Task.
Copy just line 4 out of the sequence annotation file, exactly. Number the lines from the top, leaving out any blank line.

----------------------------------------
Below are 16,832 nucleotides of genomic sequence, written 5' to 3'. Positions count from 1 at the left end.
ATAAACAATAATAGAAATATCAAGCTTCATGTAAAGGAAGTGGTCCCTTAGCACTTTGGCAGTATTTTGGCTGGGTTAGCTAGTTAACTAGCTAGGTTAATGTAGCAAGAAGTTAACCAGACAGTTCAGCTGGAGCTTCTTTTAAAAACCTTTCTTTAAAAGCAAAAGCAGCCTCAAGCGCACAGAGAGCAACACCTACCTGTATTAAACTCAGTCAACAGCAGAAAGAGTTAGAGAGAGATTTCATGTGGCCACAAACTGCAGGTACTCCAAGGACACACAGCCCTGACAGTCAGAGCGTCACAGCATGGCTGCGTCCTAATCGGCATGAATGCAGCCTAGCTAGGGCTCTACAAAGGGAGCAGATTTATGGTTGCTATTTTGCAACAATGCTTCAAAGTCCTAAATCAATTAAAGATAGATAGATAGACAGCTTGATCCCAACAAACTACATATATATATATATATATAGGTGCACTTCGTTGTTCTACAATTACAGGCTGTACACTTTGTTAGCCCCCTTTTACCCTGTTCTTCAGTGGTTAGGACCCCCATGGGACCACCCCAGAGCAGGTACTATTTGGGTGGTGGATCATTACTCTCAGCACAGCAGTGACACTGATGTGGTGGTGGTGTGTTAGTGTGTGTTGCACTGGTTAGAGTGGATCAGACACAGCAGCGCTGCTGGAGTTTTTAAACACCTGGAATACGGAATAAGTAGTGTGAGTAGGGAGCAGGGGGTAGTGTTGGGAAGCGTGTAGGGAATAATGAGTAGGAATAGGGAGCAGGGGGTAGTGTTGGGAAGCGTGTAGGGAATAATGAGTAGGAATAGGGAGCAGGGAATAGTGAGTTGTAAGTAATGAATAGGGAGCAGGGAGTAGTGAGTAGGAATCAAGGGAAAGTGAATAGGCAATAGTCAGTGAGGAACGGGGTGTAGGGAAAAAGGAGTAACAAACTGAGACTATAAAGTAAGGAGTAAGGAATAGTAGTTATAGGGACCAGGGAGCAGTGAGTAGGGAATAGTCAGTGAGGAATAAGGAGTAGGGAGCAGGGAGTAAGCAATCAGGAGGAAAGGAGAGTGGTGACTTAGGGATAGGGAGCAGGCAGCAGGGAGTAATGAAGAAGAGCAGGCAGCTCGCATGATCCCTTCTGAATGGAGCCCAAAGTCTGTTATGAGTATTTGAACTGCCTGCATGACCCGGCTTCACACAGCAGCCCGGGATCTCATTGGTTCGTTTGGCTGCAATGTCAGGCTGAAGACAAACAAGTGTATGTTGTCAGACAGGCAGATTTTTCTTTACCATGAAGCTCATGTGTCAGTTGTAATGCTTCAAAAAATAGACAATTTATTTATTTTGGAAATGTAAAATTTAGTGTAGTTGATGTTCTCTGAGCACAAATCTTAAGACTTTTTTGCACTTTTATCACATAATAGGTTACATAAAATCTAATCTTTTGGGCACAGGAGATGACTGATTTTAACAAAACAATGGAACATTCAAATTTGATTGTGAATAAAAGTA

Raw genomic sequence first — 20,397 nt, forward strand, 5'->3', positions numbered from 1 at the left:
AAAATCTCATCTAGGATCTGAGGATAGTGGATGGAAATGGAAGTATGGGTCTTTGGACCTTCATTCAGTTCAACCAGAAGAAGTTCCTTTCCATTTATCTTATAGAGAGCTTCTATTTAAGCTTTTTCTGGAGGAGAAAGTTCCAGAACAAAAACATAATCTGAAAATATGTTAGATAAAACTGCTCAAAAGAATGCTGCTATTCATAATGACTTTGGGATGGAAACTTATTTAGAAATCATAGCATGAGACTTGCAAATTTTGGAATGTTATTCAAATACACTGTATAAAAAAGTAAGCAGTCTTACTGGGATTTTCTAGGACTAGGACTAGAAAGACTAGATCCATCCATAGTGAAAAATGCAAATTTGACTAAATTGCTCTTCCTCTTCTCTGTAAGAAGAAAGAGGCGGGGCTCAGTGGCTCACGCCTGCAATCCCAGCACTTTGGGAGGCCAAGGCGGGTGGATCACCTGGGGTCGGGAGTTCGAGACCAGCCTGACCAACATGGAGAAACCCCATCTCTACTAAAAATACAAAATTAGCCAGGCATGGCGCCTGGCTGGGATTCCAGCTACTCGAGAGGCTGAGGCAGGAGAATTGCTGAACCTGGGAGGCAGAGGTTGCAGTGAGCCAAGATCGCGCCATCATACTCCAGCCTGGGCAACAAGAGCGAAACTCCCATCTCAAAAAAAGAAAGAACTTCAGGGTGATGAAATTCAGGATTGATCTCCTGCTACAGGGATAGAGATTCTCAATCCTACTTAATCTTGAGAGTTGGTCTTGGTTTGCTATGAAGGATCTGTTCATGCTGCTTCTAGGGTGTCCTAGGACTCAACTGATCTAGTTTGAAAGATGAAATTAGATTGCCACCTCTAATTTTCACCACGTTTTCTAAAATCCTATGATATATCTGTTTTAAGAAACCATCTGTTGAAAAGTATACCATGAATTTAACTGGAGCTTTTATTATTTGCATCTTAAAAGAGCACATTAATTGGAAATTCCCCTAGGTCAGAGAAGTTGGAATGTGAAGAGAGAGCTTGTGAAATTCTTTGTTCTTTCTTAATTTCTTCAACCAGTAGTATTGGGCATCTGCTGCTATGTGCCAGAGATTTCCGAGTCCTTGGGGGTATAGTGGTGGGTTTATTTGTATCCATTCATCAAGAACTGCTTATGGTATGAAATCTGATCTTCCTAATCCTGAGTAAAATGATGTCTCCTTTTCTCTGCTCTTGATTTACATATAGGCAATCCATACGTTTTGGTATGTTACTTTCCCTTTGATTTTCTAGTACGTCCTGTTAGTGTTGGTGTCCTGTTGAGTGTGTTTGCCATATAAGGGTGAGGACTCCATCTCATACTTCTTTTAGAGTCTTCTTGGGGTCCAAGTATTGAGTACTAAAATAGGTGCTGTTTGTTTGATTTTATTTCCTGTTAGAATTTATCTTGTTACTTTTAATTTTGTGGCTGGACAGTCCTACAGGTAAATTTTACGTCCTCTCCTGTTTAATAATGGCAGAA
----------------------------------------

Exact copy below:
AAAATCTCATCTAGGATCTGAGGATAGTGGATGGAAATGGAAGTATGGGTCTTTGGACCTTCATTCAGTTCAACCAGAAGAAGTTCCTTTCCATTTATCTTATAGAGAGCTTCTATTTAAGCTTTTTCTGGAGGAGAAAGTTCCAGAACAAAAACATAATCTGAAAATATGTTAGATAAAACTGCTCAAAAGAATGCTGCTATTCATAATGACTTTGGGATGGAAACTTATTTAGAAATCATAGCATGAGACTTGCAAATTTTGGAATGTTATTCAAATACACTGTATAAAAAAGTAAGCAGTCTTACTGGGATTTTCTAGGACTAGGACTAGAAAGACTAGATCCATCCATAGTGAAAAATGCAAATTTGACTAAATTGCTCTTCCTCTTCTCTGTAAGAAGAAAGAGGCGGGGCTCAGTGGCTCACGCCTGCAATCCCAGCACTTTGGGAGGCCAAGGCGGGTGGATCACCTGGGGTCGGGAGTTCGAGACCAGCCTGACCAACATGGAGAAACCCCATCTCTACTAAAAATACAAAATTAGCCAGGCATGGCGCCTGGCTGGGATTCCAGCTACTCGAGAGGCTGAGGCAGGAGAATTGCTGAACCTGGGAGGCAGAGGTTGCAGTGAGCCAAGATCGCGCCATCATACTCCAGCCTGGGCAACAAGAGCGAAACTCCCATCTCAAAAAAAGAAAGAACTTCAGGGTGATGAAATTCAGGATTGATCTCCTGCTACAGGGATAGAGATTCTCAATCCTACTTAATCTTGAGAGTTGGTCTTGGTTTGCTATGAAGGATCTGTTCATGCTGCTTCTAGGGTGTCCTAGGACTCAACTGATCTAGTTTGAAAGATGAAATTAGATTGCCACCTCTAATTTTCACCACGTTTTCTAAAATCCTATGATATATCTGTTTTAAGAAACCATCTGTTGAAAAGTATACCATGAATTTAACTGGAGCTTTTATTATTTGCATCTTAAAAGAGCACATTAATTGGAAATTCCCCTAGGTCAGAGAAGTTGGAATGTGAAGAGAGAGCTTGTGAAATTCTTTGTTCTTTCTTAATTTCTTCAACCAGTAGTATTGGGCATCTGCTGCTATGTGCCAGAGATTTCCGAGTCCTTGGGGGTATAGTGGTGGGTTTATTTGTATCCATTCATCAAGAACTGCTTATGGTATGAAATCTGATCTTCCTAATCCTGAGTAAAATGATGTCTCCTTTTCTCTGCTCTTGATTTACATATAGGCAATCCATACGTTTTGGTATGTTACTTTCCCTTTGATTTTCTAGTACGTCCTGTTAGTGTTGGTGTCCTGTTGAGTGTGTTTGCCATATAAGGGTGAGGACTCCATCTCATACTTCTTTTAGAGTCTTCTTGGGGTCCAAGTATTGAGTACTAAAATAGGTGCTGTTTGTTTGATTTTATTTCCTGTTAGAATTTATCTTGTTACTTTTAATTTTGTGGCTGGACAGTCCTACAGGTAAATTTTACGTCCTCTCCTGTTTAATAATGGCAGAA